Stian: I suppose that is actually true as it clearly can work the other way around as well. I still have a hard time getting into Warhammer 40k after hearing about the culture of the orcs first, and seeing how serious some players take this world. Maybe if I got a fair shot at the game, I might be persuaded, but I am still unsure. However oddly enough: Star Wars games or even the movie never interested me until I began reading up and hearing about the philosophies of the way of the force, which while easy to grasp, had a very good concept. Lore can however be too much at the forefront and unfortunately what will turn many away from a series, game and so on. As you said, you are usually drawn in by a different aspect than the lore. So when fans are so in depth that they only talk about lore instead of what the product offers at first hand, do you think it can destroy more than its worth as well?
Casper: A good example of lore nobody needed is an old industry anecdote. Tom Hall, one of the men who worked on the original Doom, conjured up a massive bible dictating the story, lore, and various characters for the game. Almost all of it was discarded or repurposed, because Doom is not a game that wears its lore on its sleeve or even benefits from it. Several old games preferred to tuck a few paragraphs away in the manual. Imagine if Doom had opted to use all that fluff in the bible, had to work in all that story Tom had written, instead of just making great levels and focusing on game flow. Sure wouldn’t be as popular as it ended up being.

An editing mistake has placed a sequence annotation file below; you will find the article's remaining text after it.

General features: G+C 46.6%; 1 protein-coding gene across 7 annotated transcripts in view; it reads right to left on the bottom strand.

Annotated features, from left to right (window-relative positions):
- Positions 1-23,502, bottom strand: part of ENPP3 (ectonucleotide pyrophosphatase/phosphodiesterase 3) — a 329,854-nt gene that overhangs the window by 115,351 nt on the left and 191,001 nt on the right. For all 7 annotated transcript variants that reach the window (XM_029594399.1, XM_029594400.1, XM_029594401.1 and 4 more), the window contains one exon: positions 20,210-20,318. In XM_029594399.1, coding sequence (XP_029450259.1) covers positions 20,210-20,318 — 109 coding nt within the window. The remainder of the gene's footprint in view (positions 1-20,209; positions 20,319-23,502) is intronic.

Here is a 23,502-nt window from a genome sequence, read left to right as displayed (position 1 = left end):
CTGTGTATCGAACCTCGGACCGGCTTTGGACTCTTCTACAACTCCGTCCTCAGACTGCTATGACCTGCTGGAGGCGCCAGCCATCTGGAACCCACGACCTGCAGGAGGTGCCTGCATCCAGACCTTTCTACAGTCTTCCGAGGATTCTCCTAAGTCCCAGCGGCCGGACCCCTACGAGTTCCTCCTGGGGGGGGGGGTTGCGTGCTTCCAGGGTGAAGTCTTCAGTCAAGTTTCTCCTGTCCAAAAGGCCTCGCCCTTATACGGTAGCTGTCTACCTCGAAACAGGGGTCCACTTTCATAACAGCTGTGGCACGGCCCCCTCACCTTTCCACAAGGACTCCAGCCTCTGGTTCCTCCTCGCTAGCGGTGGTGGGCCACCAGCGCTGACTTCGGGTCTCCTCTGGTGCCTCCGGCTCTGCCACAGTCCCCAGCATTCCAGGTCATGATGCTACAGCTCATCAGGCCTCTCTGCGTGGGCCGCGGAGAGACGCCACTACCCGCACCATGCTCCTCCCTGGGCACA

I think I kind of get what you mean with your Star Wars example. I have only recently watched a single Star Wars movie, because all I knew about it from fans were long-winded explanations of the Jedi ways and all that, it’s not something that sounded like it would click with me. That’s not a flaw of the lore, though, that is just fans being fans.
Stian: Actually, they kinda tried to get it back with Doom (2016) and I honestly could not care less. It is so weird when certain games try to take themselves too seriously, when especially the tone can be different. However, I think you have a point there. Sometimes, it’s not just about the lore itself that can be a problem, but also how its told. I can’t tell you how many fans tried to win me over with some movies, series or games, and only brought up the lore and tried to glorify the product. It’s a weak discussion when you can’t take in both positive and negative aspects, and things are simply black and white.
I personally feel the game itself should show what it can offer, without lore being the reason to play the game. However I do agree that lore can definitely add and be “the backbone of any creative setting”. Since it is more accessible for fans, both for discussions and for absorbing, do you think lore is meant for those that are already deeply invested? Maybe it is the reason why it is not something that is clearly part of the main-plot as it can turn away newcomers.